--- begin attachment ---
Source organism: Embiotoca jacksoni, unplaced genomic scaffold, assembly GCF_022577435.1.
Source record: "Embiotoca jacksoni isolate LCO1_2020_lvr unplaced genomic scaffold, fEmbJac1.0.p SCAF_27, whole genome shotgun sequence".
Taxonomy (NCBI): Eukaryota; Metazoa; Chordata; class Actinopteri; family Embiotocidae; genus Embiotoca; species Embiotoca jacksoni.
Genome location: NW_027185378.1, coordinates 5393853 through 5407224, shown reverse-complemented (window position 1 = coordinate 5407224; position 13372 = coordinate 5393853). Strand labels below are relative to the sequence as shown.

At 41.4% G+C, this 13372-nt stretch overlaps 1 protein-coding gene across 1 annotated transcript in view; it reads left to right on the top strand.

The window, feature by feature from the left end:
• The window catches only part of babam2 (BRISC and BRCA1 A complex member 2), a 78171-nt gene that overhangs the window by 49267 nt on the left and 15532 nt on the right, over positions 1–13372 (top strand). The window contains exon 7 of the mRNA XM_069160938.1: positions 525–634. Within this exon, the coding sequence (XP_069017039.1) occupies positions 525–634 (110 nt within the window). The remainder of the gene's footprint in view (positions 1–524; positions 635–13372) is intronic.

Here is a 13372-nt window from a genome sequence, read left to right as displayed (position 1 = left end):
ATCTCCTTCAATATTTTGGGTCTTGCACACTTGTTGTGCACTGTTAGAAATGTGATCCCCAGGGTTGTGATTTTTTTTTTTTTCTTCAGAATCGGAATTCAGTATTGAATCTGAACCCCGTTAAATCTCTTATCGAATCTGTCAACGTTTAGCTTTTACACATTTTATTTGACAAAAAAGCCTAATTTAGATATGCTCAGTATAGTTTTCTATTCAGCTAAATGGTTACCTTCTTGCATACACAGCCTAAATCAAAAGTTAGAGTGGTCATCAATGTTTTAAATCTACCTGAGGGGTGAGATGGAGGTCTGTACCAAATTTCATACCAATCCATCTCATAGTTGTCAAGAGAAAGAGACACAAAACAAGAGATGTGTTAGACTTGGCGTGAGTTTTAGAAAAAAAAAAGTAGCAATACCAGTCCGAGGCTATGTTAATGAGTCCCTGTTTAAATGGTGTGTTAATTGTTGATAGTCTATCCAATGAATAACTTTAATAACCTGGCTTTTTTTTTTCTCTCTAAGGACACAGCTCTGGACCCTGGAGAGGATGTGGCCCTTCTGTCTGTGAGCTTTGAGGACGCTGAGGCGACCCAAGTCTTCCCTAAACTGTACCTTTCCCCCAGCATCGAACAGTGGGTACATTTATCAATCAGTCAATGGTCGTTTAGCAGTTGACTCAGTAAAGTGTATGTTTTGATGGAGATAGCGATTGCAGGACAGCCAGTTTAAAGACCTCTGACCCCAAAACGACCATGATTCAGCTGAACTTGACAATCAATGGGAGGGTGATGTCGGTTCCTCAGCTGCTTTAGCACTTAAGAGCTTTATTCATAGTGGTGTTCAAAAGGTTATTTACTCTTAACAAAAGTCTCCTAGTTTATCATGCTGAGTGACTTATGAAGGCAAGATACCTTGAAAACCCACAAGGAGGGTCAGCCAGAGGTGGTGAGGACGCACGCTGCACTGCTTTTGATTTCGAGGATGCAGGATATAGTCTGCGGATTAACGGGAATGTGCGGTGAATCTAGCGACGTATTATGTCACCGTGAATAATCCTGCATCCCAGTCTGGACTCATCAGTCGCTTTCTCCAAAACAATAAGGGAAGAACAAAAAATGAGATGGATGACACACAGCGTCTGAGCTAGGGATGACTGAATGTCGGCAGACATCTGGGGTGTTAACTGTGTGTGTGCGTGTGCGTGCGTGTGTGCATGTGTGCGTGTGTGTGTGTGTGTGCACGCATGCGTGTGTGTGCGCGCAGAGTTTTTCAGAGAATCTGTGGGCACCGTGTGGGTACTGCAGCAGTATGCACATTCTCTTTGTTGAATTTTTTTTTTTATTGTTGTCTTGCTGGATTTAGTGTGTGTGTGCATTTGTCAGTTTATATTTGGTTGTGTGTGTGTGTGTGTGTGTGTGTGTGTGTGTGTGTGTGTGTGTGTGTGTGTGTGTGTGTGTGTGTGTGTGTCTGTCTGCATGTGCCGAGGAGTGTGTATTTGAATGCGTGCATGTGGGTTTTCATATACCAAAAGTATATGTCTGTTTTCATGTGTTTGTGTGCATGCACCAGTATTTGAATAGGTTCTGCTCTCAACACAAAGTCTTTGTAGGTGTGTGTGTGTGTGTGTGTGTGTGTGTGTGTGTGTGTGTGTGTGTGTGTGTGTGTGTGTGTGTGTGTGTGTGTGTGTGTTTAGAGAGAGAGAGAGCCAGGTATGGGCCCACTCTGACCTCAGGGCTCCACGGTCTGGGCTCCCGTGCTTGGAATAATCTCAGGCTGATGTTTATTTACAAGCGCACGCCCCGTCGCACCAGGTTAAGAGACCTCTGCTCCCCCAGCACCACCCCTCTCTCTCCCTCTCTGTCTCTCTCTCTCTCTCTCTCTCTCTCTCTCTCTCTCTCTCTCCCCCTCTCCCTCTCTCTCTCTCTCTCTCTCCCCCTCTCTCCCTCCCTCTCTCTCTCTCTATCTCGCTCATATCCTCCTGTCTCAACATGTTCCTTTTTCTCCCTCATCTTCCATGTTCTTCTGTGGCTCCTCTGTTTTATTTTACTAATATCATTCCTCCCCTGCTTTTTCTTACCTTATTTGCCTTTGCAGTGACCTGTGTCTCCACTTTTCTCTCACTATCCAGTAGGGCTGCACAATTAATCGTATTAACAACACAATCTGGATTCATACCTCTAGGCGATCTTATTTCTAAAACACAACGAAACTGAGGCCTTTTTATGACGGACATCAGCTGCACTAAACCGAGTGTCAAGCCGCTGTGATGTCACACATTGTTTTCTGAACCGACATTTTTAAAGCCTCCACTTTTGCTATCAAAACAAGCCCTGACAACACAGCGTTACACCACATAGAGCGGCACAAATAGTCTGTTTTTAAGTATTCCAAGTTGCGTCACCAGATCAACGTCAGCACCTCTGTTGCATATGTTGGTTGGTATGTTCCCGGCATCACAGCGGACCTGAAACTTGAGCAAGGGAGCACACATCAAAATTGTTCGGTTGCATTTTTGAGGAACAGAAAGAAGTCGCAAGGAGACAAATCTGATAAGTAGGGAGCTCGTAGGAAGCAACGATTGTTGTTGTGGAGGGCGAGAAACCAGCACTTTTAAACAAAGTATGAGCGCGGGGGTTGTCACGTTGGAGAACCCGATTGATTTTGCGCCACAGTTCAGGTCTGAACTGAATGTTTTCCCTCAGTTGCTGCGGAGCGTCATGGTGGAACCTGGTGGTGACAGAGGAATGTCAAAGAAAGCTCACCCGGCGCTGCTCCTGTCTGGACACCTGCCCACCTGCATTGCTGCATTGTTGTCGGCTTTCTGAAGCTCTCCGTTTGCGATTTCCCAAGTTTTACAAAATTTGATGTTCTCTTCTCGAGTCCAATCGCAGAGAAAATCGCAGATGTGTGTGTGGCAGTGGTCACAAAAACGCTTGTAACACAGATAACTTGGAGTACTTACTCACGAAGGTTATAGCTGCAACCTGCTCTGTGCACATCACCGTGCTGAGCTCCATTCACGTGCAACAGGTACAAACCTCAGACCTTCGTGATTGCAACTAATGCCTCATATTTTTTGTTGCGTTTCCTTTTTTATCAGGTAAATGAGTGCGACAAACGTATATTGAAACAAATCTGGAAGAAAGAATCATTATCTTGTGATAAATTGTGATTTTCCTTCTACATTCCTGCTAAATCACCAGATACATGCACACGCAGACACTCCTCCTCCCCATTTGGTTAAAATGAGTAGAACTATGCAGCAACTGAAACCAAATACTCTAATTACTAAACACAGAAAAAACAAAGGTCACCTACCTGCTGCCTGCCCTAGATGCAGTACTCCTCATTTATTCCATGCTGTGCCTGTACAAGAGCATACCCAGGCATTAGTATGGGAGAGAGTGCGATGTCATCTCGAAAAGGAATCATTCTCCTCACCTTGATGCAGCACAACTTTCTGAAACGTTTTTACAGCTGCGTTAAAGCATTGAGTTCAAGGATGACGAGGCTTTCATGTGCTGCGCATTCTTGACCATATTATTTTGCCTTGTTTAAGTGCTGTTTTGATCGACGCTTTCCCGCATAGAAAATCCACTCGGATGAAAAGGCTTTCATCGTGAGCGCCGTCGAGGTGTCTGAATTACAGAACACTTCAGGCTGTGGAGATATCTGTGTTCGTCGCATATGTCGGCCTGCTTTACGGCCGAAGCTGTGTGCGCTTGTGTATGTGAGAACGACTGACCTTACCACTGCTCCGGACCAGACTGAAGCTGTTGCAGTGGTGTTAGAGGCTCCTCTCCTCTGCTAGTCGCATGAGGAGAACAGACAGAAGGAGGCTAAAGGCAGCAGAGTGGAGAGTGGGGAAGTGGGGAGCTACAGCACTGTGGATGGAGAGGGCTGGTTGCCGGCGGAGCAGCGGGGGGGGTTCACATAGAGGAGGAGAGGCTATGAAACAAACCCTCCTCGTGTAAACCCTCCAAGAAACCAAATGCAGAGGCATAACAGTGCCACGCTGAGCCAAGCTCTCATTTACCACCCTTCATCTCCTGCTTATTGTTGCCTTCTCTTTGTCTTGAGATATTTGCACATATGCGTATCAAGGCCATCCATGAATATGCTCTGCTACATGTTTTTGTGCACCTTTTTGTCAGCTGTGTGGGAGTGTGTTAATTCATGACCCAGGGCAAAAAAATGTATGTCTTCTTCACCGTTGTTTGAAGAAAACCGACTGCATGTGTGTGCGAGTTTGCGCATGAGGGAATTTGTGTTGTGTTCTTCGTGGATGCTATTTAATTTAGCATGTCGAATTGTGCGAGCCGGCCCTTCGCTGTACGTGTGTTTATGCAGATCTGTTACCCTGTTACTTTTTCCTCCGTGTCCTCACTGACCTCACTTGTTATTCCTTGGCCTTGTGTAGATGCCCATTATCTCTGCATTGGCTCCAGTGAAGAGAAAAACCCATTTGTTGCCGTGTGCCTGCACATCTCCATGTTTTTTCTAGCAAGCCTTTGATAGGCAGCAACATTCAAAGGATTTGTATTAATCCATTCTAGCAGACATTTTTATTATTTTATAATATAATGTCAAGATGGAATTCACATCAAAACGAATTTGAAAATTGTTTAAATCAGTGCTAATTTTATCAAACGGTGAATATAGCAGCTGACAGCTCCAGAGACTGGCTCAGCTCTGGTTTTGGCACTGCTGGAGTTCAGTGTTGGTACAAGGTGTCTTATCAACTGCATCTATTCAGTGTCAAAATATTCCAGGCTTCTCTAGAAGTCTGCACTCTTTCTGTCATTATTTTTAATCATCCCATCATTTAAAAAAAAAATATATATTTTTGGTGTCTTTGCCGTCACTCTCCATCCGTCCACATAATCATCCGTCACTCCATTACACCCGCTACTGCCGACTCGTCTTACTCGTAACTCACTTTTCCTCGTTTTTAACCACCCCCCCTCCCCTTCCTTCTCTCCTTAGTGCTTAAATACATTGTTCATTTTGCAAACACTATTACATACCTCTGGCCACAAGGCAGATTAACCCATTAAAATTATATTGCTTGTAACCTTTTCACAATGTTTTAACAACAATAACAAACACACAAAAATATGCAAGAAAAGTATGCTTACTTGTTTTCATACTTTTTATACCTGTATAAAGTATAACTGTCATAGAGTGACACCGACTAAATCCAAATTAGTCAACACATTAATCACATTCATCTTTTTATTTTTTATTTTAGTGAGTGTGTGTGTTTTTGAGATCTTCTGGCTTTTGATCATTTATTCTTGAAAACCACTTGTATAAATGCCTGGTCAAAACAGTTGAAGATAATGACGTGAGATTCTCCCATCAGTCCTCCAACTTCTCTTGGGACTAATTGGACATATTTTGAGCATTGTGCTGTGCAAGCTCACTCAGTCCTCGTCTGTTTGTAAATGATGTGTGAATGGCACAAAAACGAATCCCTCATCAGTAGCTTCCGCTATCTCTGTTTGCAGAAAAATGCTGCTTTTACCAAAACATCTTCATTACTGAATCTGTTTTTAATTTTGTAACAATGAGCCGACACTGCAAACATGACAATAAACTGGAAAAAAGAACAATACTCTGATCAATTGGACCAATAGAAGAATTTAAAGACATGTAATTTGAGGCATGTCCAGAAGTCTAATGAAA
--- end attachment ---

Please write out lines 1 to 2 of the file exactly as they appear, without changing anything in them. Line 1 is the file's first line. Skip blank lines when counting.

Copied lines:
Source organism: Embiotoca jacksoni, unplaced genomic scaffold, assembly GCF_022577435.1.
Source record: "Embiotoca jacksoni isolate LCO1_2020_lvr unplaced genomic scaffold, fEmbJac1.0.p SCAF_27, whole genome shotgun sequence".